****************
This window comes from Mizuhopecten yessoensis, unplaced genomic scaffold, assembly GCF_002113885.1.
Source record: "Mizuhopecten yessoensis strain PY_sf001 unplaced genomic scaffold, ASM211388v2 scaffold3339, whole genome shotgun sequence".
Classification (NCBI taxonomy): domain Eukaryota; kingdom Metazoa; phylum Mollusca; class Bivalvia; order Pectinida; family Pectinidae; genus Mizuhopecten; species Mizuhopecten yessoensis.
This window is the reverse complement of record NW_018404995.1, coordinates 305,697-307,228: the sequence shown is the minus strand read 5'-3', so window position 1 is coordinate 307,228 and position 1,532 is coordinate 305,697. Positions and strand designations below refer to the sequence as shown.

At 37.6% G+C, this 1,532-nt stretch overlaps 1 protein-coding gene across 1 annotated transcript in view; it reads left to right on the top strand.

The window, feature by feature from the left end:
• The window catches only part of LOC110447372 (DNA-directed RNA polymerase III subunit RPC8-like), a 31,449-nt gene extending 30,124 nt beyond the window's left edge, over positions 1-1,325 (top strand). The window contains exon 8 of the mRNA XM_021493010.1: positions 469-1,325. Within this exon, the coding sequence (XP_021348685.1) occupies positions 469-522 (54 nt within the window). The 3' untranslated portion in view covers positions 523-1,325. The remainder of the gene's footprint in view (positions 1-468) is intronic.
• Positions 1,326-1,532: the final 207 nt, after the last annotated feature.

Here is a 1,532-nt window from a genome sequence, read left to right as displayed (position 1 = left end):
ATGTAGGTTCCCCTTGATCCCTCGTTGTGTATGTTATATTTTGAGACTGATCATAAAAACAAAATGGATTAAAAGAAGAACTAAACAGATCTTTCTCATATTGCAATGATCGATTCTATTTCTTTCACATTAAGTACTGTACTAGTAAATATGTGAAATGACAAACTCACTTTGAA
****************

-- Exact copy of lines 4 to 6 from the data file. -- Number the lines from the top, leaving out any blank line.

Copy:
This window is the reverse complement of record NW_018404995.1, coordinates 305,697-307,228: the sequence shown is the minus strand read 5'-3', so window position 1 is coordinate 307,228 and position 1,532 is coordinate 305,697. Positions and strand designations below refer to the sequence as shown.

At 37.6% G+C, this 1,532-nt stretch overlaps 1 protein-coding gene across 1 annotated transcript in view; it reads left to right on the top strand.

The window, feature by feature from the left end: